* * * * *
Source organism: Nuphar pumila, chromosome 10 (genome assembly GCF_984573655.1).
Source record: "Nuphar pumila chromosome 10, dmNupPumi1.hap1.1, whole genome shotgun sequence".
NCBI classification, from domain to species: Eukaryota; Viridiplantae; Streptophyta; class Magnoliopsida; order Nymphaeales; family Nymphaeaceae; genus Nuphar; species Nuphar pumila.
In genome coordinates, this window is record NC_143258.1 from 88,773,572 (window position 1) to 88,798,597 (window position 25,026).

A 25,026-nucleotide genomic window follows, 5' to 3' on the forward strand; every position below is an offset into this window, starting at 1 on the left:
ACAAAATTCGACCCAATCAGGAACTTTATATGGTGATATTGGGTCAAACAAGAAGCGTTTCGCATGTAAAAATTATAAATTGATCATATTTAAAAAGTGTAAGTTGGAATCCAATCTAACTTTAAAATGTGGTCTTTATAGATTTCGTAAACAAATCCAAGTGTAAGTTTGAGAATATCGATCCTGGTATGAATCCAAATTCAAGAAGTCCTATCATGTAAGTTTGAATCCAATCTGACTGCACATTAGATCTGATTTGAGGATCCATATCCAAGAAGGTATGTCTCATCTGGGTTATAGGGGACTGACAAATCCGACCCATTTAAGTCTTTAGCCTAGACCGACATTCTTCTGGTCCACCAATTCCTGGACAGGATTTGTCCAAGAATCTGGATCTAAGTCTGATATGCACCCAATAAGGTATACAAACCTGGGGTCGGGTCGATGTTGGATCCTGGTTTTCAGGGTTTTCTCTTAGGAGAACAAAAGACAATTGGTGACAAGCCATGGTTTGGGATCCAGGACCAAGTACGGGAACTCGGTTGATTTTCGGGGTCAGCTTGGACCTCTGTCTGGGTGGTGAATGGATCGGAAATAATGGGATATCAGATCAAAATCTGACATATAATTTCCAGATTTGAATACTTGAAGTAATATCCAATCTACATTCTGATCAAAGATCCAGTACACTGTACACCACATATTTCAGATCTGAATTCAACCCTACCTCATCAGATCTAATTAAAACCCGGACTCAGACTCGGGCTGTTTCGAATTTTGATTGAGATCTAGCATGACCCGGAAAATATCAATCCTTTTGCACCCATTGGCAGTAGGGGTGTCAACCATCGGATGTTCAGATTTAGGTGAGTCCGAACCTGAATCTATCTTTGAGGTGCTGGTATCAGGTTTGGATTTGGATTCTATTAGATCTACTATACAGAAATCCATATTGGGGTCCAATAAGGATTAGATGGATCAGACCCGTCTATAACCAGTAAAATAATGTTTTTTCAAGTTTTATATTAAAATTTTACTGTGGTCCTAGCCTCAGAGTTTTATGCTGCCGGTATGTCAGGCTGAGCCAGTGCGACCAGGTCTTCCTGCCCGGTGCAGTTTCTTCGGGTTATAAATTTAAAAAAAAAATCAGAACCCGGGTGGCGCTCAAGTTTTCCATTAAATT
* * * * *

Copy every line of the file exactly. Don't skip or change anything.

Source organism: Nuphar pumila, chromosome 10 (genome assembly GCF_984573655.1).
Source record: "Nuphar pumila chromosome 10, dmNupPumi1.hap1.1, whole genome shotgun sequence".
NCBI classification, from domain to species: Eukaryota; Viridiplantae; Streptophyta; class Magnoliopsida; order Nymphaeales; family Nymphaeaceae; genus Nuphar; species Nuphar pumila.
In genome coordinates, this window is record NC_143258.1 from 88,773,572 (window position 1) to 88,798,597 (window position 25,026).

A 25,026-nucleotide genomic window follows, 5' to 3' on the forward strand; every position below is an offset into this window, starting at 1 on the left:
ACAAAATTCGACCCAATCAGGAACTTTATATGGTGATATTGGGTCAAACAAGAAGCGTTTCGCATGTAAAAATTATAAATTGATCATATTTAAAAAGTGTAAGTTGGAATCCAATCTAACTTTAAAATGTGGTCTTTATAGATTTCGTAAACAAATCCAAGTGTAAGTTTGAGAATATCGATCCTGGTATGAATCCAAATTCAAGAAGTCCTATCATGTAAGTTTGAATCCAATCTGACTGCACATTAGATCTGATTTGAGGATCCATATCCAAGAAGGTATGTCTCATCTGGGTTATAGGGGACTGACAAATCCGACCCATTTAAGTCTTTAGCCTAGACCGACATTCTTCTGGTCCACCAATTCCTGGACAGGATTTGTCCAAGAATCTGGATCTAAGTCTGATATGCACCCAATAAGGTATACAAACCTGGGGTCGGGTCGATGTTGGATCCTGGTTTTCAGGGTTTTCTCTTAGGAGAACAAAAGACAATTGGTGACAAGCCATGGTTTGGGATCCAGGACCAAGTACGGGAACTCGGTTGATTTTCGGGGTCAGCTTGGACCTCTGTCTGGGTGGTGAATGGATCGGAAATAATGGGATATCAGATCAAAATCTGACATATAATTTCCAGATTTGAATACTTGAAGTAATATCCAATCTACATTCTGATCAAAGATCCAGTACACTGTACACCACATATTTCAGATCTGAATTCAACCCTACCTCATCAGATCTAATTAAAACCCGGACTCAGACTCGGGCTGTTTCGAATTTTGATTGAGATCTAGCATGACCCGGAAAATATCAATCCTTTTGCACCCATTGGCAGTAGGGGTGTCAACCATCGGATGTTCAGATTTAGGTGAGTCCGAACCTGAATCTATCTTTGAGGTGCTGGTATCAGGTTTGGATTTGGATTCTATTAGATCTACTATACAGAAATCCATATTGGGGTCCAATAAGGATTAGATGGATCAGACCCGTCTATAACCAGTAAAATAATGTTTTTTCAAGTTTTATATTAAAATTTTACTGTGGTCCTAGCCTCAGAGTTTTATGCTGCCGGTATGTCAGGCTGAGCCAGTGCGACCAGGTCTTCCTGCCCGGTGCAGTTTCTTCGGGTTATAAATTTAAAAAAAAAATCAGAACCCGGGTGGCGCTCAAGTTTTCCATTAAATT